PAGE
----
Offering the option of extended leave – whether that’s a career break, sabbatical or simply additional time off – is increasingly popular for businesses of every size. It provides the opportunity to hang on to talented staff who might otherwise leave, and can means that staff return to work better skilled and better motivated.
However, if it is to work for both the business and the employee, it’s important to manage it properly. Here are five tips for success, and how you can use Cezanne HR to help improve the way it’s managed.
Have a Policy
While there is no obligation for employers to provide sabbaticals or career breaks, having a written policy prevents misunderstandings and can protect against discrimination claims should one employee be granted their request, and another refused.
• Entitlement Is the benefit only available to employees with a certain length of service or seniority? Are there other criteria that need to be met? For example, to ensure adequate cover for their role or department.
• Duration How long will you allow an employee to take off? Do they have to take it all in one hit, or as shorter periods? Does a return to work date need to be specified up front?
• Contract Implications Generally a career break is taken to mean an extended period of time off, and often involves the employment contract being terminated, but with an offer to re-employ, sometimes with continuity of employment in relation to certain employment rights. Sabbaticals and unpaid leave generally apply to shorter periods of time, perhaps several months or just a few weeks, and may mean the contract stays in place.
• Salary Will you pay the employee all or part of their salary? Are they still entitled to the same benefits and bonuses while away?
• Holiday Entitlement How will you manage holiday accruals? Will employees still be entitled to your standard contractual allowance if it’s more than the legislative minimum? Can holiday be carried over, or must it count towards the leave period?
• Position on Return Will you guarantee the employee their old job back, or one that is similar? Do you need to allow for the possibility that your needs may change, and you no longer have a role for them?
For updates on the latest best practice and legal implications, check out the ACAS website.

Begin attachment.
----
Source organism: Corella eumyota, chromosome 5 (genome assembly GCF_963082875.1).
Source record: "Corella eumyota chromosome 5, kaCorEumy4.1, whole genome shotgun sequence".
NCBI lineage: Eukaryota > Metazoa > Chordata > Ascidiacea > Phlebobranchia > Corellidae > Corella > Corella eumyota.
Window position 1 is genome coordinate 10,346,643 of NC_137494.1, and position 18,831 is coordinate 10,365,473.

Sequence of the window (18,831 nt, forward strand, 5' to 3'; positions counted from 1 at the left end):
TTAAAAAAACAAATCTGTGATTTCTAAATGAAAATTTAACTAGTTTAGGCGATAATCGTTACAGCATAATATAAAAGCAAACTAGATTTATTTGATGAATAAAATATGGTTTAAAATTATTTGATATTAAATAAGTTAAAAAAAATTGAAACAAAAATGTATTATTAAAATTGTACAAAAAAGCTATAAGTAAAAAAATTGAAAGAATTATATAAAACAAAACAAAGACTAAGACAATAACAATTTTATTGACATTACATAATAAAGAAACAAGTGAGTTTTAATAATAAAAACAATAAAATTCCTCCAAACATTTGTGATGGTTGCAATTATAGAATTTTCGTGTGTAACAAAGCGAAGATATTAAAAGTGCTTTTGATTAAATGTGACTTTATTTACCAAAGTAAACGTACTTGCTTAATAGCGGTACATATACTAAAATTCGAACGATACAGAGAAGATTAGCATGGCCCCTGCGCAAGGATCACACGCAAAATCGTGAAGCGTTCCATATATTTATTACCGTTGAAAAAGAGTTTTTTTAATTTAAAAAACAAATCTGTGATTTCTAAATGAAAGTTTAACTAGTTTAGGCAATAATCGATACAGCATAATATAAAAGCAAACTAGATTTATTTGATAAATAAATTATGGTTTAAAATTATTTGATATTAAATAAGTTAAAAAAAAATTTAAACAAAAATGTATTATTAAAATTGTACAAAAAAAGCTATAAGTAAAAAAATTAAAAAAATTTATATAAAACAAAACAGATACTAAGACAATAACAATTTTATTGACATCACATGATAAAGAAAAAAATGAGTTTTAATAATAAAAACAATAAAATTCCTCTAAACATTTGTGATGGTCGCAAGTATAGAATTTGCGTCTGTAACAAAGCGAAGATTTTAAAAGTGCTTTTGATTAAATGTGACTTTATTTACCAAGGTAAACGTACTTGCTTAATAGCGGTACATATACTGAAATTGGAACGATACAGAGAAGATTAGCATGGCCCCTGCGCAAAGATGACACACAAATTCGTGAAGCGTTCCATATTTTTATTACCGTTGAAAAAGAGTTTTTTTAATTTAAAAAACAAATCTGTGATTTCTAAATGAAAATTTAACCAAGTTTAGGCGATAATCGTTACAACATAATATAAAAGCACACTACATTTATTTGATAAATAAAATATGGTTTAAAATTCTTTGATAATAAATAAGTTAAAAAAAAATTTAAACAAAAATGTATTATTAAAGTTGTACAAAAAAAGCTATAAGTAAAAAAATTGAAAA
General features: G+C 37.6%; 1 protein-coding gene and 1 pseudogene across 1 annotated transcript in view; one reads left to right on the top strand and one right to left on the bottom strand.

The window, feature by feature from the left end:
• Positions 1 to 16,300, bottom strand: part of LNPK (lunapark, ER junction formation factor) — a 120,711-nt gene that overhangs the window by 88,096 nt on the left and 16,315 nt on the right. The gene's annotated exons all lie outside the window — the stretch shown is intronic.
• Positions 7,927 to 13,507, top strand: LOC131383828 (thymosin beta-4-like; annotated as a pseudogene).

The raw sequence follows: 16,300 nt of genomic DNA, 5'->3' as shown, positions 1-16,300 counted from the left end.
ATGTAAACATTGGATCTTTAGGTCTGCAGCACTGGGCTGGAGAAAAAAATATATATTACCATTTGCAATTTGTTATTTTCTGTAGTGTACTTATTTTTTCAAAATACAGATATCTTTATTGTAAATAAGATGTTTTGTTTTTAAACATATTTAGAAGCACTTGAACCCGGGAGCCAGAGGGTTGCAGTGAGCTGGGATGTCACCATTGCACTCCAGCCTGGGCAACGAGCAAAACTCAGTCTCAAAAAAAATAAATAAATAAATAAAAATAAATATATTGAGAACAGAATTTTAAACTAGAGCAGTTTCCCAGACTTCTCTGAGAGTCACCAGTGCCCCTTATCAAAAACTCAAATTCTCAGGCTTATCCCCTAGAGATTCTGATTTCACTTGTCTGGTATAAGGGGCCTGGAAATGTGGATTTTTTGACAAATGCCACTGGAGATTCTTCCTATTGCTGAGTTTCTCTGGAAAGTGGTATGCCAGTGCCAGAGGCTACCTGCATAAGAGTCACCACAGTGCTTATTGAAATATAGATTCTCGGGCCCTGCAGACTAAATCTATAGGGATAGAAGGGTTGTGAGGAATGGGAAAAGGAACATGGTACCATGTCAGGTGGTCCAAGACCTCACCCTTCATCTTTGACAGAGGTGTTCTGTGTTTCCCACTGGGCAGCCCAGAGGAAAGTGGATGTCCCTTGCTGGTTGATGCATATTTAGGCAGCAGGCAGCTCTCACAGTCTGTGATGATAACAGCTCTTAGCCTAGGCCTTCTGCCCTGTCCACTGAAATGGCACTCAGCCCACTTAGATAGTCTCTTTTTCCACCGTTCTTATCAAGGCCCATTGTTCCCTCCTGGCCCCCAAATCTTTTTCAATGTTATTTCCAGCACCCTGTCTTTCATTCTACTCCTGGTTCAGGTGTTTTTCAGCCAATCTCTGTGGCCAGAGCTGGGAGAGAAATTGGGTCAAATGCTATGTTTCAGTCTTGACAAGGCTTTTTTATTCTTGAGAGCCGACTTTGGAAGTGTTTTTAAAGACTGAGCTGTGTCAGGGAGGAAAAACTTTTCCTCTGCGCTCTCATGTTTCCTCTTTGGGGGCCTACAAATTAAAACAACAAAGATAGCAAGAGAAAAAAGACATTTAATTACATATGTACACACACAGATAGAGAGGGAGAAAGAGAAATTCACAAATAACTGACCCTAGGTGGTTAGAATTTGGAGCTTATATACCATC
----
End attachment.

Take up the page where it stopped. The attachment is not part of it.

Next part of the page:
Publish Your Rules
If offering this kind of benefit to employees is an important part of your retention strategy, it makes sense to ensure everyone knows about it. Talk about it during recruitment or inductions; remind long-serving staff that it could be available to them (especially if you think they may be getting itchy feet); and publish the latest policies in your HR portal.
A popular feature of Cezanne HR is the integrated HR portal. It makes it easy to share policy documents with employees, and to let everyone know each time changes are made. If required, you can even set up different portals, for example, to reflect local differences based on geographic location or seniority of employees.
Record What’s Agreed
Even if you have a policy, it is good practice to document your discussions. Put the final arrangements in writing and ensure the employee confirms they’ve agreed to it. Remember to clearly spell out both the obligations of the employee (for example, to stay in touch and return on the date specified) and the employer (do you guarantee a job on their return, and if so, will it be the same or similar?). That way, you’ll avoid any disappointment or disputes about who promised what.
With Cezanne HR, you can send documents to employees for them to confirm they’ve read. The document is securely stored against the employee’s record, so stays as a permanent record of what was agreed.
Let an HR System Take the Strain
For HR, managing all of the implications of granting extend periods of leave, whether that’s a sabbatical, career break or simply additional unpaid time off, can be challenging. What are the implications for salary, bonuses, paid leave or continuity of employment? Where do you go to check when an employee is due back at work, and whether they are aware of the latest changes in the business? How do you ensure that all leave requests are dealt with fairly?
Modern HR systems should have the flexibility to let you easily record and manage any kind of absence. An absence management software can also take away much of the administrative overhead. For example, with Cezanne HR you can:
- Automatically calculate holiday entitlements based on the rules you set. For example, whether they are entitled to standard company allowance, or minimum entitlement, if holiday can be carried over etc.
- Record adjusted salary payments for the relevant timeframe (with a full history), so you can generate accurate data for payroll.
- Manage extended career breaks by ending deployment, but keeping the employee record active in the system. This means you can simply pick up their employment record again when they restart work (and protect continuity of employment if this is required).
- Show that the employee is on sabbatical in the calendar to help managers or colleagues with planning.
- Run reports to show who’s away and when they are due back.
Stay in Touch
If employees are out of the loop for more than a couple of months, it’s easy to become disengaged. By staying in touch on a regular basis, you can help employees to feel more involved and much better equipped to slot back into the business when they start work again.
The HR portal in Cezanne HR provides an easy way to share information and stay in touch. General news, such as company updates can be shared via the HR portal. And, you can set up a dedicated portal just for staff that are away – and perhaps their line managers too. Members of the group can access documents, add their own news, and post questions or share ideas. And, each time documents are updated or news added, they’ll receive an email notification. It’s a straight forward way to keep the conversation flowing.